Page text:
THE SERIES “Stranger Things 2”
WHEN|WHERE Starts streaming Friday on Netflix
WHAT IT’S ABOUT It’s 1984, a year after the cataclysmic events rattled a small Indiana town, and everyone is going about business as usual, or almost everyone. Mike (Finn Wolfhard), Lucas (Caleb McLaughlin), Dustin (Gaten Matarazzo) and Will (Noah Schnapp) are intrigued by a new girl at school, the tomboy, Max (Sadie Sink). Her brother, Billy (Dacre Montgomery), is mysterious, possibly dangerous. Joyce (Winona Ryder), the mother of Will and Jonathan (Charlie Heaton), has a new friend, Bob Newby (Sean Astin). Teens Nancy (Natalia Dyer) and Steve (Joe Keery) are still dating. Meanwhile, chief of police Jim Hopper (David Harbour) worries about the same question as everyone else: Is Eleven (Millie Bobby Brown) gone forever? Could that new doctor (Paul Reiser) at the mysterious government facility have a clue of her whereabouts? In the first season, she saved Will from the terrifying “Upside Down” realm, but who will save her?
MY SAY “Things 2” stands mostly in place at first. Reintroductions are made. A favorite character returns. Some vital back story is explored. A few new characters are added. Mostly a sense of normalcy returns to Hawkins, Indiana. But it’s a sense only and a superficial one at that. Will straddles two worlds. In one, kids are doing what kids usually do around Halloween. In the other, the hounds of hell are baying at the gates (or are those just the demogorgons?). The Upside Down world has infiltrated the right-side up one. How, where, what and most of all who is doing the infiltrating?
That’s the deceptively placid, pleasing, methodical setup. But madness follows method. That’s also a guarantee.
Nevertheless, that return to normal is a key part of this reset. The show’s creators, the Duffer Brothers, found some magic in fictional Hawkins, Indiana, and the average people who lived there with their average, everyday concerns, circa 1983. Taking a page from one of the many thousands that Stephen King has produced over the years, they established that horror isn’t really so horrible unless it besets real people living recognizable lives. “2” reaffirms that simple truism. At outset, the boys are working on their Halloween costumes. Will’s trauma is still there, buried, tugging at his subconscious, and later at his conscious self. Otherwise, he is preoccupied (so are they) with candy, specifically Three Musketeers, and costumes, specifically from “Ghostbusters.” The Upside Down, meanwhile, has manifested itself in subtle ways — a field full of dying, fly-infested pumpkins, and a garbage can that rattles away at night. Those less subtle ways arrive a little bit later.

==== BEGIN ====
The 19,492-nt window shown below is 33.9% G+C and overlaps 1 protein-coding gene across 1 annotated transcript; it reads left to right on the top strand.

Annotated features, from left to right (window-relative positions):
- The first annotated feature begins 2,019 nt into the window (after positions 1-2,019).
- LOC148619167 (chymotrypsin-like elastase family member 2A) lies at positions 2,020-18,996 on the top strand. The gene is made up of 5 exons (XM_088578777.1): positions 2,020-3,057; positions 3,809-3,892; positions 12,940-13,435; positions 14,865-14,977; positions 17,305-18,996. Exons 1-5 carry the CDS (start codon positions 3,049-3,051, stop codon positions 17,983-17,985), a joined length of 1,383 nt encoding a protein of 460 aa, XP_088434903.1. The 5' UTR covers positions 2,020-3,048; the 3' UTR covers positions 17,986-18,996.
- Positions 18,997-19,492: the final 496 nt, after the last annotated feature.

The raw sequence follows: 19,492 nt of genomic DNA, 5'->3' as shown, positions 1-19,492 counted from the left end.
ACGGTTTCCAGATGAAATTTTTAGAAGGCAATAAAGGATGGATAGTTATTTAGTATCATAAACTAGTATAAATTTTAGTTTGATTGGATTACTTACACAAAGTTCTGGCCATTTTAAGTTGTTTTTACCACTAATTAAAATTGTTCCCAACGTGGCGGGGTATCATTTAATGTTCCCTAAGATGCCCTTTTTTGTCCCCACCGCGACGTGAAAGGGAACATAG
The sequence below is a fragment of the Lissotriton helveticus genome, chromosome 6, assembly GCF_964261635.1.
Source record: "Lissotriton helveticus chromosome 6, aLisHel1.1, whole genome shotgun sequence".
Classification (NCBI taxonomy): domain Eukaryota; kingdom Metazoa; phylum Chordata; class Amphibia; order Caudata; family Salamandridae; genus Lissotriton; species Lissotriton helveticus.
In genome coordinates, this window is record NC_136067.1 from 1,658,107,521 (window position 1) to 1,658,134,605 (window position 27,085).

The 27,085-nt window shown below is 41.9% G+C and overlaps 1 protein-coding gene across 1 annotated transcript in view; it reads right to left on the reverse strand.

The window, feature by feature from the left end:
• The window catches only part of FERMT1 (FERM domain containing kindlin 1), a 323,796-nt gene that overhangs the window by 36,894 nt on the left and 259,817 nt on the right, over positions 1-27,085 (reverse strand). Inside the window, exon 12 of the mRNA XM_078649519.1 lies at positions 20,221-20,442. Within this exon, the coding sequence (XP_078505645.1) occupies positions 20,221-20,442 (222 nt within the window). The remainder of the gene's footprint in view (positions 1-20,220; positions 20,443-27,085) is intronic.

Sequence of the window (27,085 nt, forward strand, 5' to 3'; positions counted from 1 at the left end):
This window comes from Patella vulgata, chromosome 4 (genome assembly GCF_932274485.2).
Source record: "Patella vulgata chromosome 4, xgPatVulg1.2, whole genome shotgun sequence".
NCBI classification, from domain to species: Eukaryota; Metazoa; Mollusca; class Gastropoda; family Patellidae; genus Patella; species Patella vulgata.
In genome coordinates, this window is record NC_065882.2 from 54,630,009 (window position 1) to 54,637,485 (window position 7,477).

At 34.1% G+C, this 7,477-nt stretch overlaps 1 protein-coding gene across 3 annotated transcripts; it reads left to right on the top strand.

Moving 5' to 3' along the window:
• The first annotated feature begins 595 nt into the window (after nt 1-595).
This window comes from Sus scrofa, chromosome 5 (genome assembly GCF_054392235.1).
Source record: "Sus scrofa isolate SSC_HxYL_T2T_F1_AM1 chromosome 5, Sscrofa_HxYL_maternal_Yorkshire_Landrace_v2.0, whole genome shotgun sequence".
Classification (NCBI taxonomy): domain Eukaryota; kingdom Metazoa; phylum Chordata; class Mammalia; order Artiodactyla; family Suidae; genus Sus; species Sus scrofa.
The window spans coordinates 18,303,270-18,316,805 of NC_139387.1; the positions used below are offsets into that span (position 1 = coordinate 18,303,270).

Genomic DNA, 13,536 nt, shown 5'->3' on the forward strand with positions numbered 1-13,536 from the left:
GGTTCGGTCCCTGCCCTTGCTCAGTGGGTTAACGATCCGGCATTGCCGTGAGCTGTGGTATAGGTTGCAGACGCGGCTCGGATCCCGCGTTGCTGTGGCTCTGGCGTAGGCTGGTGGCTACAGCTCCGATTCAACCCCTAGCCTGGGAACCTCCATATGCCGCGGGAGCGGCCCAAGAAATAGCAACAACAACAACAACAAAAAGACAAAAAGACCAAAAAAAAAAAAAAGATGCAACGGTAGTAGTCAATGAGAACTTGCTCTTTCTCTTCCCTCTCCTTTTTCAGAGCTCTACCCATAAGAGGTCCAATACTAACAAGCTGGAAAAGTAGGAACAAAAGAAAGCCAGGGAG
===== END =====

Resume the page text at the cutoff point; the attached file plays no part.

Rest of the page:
It’s not a spoiler to reveal that Eleven returns in a big way in “2.” This season really belongs to her and her back story. Once silent, she’s silent no more. She’s Arya Stark from “Game of Thrones” — a girl on a mission, to find her family, her past, and to avenge those who wronged her. Her story threatens to push “2” into genre overload. At its core, “Stranger Things” is sci-fi/horror coming-of-age, but in later episodes flirts with superheroes and apocalyptic road shows.
The Duffers, however, are really more about homage than rip-off. As usual, they have a lot of love for those who came before, King above all. Beyond him, you’ll need a long checklist to cover all the other landmarks that inspire “2” in ways small and large. Those include “Alien,” “The Lord of the Rings/Fellowship of the Ring,” “The Exorcist” and even that revenge-of-the-nerds masterpiece, “Napoleon Dynamite.”
Ultimately, “2” circles back to the movie at its core, “The Goonies.” At moments you almost expect Astin’s character to blurt out “Mister Frodo,” but the representative quote is from his Mikey Walsh. “Goonies never say die” and these kids don’t, either.
BOTTOM LINE Bigger, bolder, in some ways better — and some ways not — “2” avoids a sophomore slump by sticking with what worked so well.